Benjamin Franklin famously said that you will catch more flies with honey than with vinegar. In Trust Agents, Chris Brogan and Julien Smith update Franklin for the digital age.
You can’t force anyone to pay attention to your message. These days, there are just too many other things they could be doing. Even on broadcast TV, people changed channels to get away from ads. Now, there are more “channels” than ever, and many of them are online.
People won’t listen to you unless you give them a reason to: namely, that they trust you. Here are some of the ways to behave to win people’s trust, especially online.
Hang out with them. In social media, for instance, find out where the people you’re interested in meeting congregate and spend time there. Even better, if you can: create a meeting place where they’ll want to spend time.
Listen. Don’t rush in and blurt out a sales pitch. Take time to find out who’s “in the room” with you. Learn what they like, and how they talk and don’t talk. Give them time to feel you’re one of them.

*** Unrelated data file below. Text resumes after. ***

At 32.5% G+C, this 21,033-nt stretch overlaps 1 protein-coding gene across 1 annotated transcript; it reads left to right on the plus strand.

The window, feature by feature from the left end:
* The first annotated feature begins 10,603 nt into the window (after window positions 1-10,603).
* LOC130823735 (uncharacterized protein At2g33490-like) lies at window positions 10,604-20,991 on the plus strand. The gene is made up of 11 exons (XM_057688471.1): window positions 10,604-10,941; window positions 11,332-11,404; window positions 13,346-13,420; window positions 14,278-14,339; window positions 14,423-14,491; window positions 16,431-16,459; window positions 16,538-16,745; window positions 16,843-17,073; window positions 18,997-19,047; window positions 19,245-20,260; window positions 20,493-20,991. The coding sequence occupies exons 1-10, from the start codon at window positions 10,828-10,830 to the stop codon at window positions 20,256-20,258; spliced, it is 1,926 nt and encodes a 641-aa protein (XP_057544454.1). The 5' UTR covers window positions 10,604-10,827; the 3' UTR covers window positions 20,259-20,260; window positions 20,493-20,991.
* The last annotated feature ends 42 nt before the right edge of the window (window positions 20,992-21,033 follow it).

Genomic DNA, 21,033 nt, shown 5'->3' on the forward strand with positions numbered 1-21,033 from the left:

Be helpful. Share information, provide tips, make referrals, help solve problems. Don’t count favors provided versus favors owed. Cast your bread upon the waters, as the Bible says, and it shall return to you in many days.
Rely on relationships. Use what you have that’s valuable to others to make them more interested in sharing what they have that would be valuable to you.
Build social capital. Put yourself at the center of relationships and whole networks that make everybody stronger.
This book was published in 2009, and many of us have gotten the message since then. If you are still wondering how to make “this social media thing” work for you, then this is the book to read. If you know the how-to, this book will remind you of the reason why.
I have to say, the book nearly lost me in chapter 2, where the framework is all drawn from games and hacking. It seems there’s a fine line between using social media and using people, and this part of the book made me feel I was on the wrong side of the line.
If you have the same reaction, skip that chapter and read the rest. It will be worth your while, whether you’re trying to build a career, a business, or a nonprofit organization.